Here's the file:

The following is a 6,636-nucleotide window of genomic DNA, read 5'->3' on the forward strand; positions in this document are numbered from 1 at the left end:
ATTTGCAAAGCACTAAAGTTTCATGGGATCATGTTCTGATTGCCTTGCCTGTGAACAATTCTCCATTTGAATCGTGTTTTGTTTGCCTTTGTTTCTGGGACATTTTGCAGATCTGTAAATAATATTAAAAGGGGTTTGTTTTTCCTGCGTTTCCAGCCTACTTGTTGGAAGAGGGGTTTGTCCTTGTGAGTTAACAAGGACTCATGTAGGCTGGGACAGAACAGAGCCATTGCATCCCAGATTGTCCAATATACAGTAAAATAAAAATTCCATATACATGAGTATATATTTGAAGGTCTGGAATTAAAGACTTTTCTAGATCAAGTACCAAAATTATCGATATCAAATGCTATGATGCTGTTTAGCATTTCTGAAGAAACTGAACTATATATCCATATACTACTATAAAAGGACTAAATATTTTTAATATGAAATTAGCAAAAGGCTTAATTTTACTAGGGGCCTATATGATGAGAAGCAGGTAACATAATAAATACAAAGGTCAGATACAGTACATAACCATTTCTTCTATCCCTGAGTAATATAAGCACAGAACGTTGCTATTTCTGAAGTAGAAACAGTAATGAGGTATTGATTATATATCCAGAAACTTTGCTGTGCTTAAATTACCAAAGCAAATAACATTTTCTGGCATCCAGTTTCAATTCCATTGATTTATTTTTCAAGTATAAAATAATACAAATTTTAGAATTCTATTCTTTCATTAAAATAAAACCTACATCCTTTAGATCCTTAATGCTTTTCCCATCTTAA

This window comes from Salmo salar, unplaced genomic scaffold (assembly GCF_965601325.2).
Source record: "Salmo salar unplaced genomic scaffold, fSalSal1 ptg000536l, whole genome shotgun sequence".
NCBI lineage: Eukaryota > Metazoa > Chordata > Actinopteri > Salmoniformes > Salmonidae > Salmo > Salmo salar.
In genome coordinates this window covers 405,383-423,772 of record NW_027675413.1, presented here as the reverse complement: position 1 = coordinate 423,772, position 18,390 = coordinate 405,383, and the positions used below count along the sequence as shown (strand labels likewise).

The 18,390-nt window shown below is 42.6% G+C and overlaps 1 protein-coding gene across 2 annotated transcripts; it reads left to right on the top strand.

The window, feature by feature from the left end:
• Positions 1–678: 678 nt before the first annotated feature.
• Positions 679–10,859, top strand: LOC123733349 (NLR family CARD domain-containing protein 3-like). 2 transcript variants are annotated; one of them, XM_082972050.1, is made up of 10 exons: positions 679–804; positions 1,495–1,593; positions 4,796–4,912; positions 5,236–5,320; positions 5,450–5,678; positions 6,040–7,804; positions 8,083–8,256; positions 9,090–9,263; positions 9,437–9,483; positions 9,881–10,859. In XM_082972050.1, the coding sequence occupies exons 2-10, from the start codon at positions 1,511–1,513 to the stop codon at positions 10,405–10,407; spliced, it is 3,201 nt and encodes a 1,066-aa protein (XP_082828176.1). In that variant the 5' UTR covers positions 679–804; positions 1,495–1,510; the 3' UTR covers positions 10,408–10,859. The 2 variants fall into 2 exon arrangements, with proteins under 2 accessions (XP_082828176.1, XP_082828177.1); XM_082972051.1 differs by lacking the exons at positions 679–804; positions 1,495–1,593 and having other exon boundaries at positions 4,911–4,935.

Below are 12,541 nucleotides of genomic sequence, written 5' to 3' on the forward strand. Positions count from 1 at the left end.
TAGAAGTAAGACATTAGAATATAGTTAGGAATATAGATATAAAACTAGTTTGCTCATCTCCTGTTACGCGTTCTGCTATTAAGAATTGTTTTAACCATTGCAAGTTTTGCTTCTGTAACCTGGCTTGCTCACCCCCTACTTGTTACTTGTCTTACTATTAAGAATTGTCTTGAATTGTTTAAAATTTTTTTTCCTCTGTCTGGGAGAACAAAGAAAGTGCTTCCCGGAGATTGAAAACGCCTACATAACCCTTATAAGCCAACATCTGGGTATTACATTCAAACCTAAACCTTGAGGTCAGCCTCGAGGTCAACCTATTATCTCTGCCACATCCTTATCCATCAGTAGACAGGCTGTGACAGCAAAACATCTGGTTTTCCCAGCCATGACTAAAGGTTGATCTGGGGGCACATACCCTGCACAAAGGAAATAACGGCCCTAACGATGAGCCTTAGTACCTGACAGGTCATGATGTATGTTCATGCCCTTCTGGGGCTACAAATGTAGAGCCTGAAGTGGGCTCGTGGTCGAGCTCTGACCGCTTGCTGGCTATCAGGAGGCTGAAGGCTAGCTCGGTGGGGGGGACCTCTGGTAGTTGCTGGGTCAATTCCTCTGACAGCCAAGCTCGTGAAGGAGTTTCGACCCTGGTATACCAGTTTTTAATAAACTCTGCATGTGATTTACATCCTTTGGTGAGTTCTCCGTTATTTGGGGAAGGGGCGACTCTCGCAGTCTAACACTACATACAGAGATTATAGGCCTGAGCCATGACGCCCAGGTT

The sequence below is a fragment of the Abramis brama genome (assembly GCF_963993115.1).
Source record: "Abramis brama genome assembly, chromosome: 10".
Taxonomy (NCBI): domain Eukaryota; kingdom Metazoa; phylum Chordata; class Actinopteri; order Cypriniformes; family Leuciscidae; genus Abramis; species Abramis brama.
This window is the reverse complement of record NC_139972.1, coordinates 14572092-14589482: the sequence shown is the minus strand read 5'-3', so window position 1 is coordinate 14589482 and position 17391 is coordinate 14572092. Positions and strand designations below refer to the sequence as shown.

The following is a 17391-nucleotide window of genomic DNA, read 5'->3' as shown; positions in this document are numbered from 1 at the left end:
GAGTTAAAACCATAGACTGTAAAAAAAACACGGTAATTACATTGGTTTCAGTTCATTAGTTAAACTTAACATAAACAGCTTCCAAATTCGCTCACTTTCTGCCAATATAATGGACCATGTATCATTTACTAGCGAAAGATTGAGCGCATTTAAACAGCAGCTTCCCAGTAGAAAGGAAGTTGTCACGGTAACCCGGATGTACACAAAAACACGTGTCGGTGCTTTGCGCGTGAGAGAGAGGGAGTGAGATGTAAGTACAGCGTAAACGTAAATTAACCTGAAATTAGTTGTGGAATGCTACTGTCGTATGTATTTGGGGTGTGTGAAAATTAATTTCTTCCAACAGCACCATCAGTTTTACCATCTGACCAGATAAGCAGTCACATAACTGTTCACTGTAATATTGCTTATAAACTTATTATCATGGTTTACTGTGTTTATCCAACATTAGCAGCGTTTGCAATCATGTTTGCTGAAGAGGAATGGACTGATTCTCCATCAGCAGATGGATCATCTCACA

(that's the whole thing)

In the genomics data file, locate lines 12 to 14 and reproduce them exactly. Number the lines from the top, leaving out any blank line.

TAGAAGTAAGACATTAGAATATAGTTAGGAATATAGATATAAAACTAGTTTGCTCATCTCCTGTTACGCGTTCTGCTATTAAGAATTGTTTTAACCATTGCAAGTTTTGCTTCTGTAACCTGGCTTGCTCACCCCCTACTTGTTACTTGTCTTACTATTAAGAATTGTCTTGAATTGTTTAAAATTTTTTTTCCTCTGTCTGGGAGAACAAAGAAAGTGCTTCCCGGAGATTGAAAACGCCTACATAACCCTTATAAGCCAACATCTGGGTATTACATTCAAACCTAAACCTTGAGGTCAGCCTCGAGGTCAACCTATTATCTCTGCCACATCCTTATCCATCAGTAGACAGGCTGTGACAGCAAAACATCTGGTTTTCCCAGCCATGACTAAAGGTTGATCTGGGGGCACATACCCTGCACAAAGGAAATAACGGCCCTAACGATGAGCCTTAGTACCTGACAGGTCATGATGTATGTTCATGCCCTTCTGGGGCTACAAATGTAGAGCCTGAAGTGGGCTCGTGGTCGAGCTCTGACCGCTTGCTGGCTATCAGGAGGCTGAAGGCTAGCTCGGTGGGGGGGACCTCTGGTAGTTGCTGGGTCAATTCCTCTGACAGCCAAGCTCGTGAAGGAGTTTCGACCCTGGTATACCAGTTTTTAATAAACTCTGCATGTGATTTACATCCTTTGGTGAGTTCTCCGTTATTTGGGGAAGGGGCGACTCTCGCAGTCTAACACTACATACAGAGATTATAGGCCTGAGCCATGACGCCCAGGTT

The sequence below is a fragment of the Abramis brama genome (assembly GCF_963993115.1).
Source record: "Abramis brama genome assembly, chromosome: 10".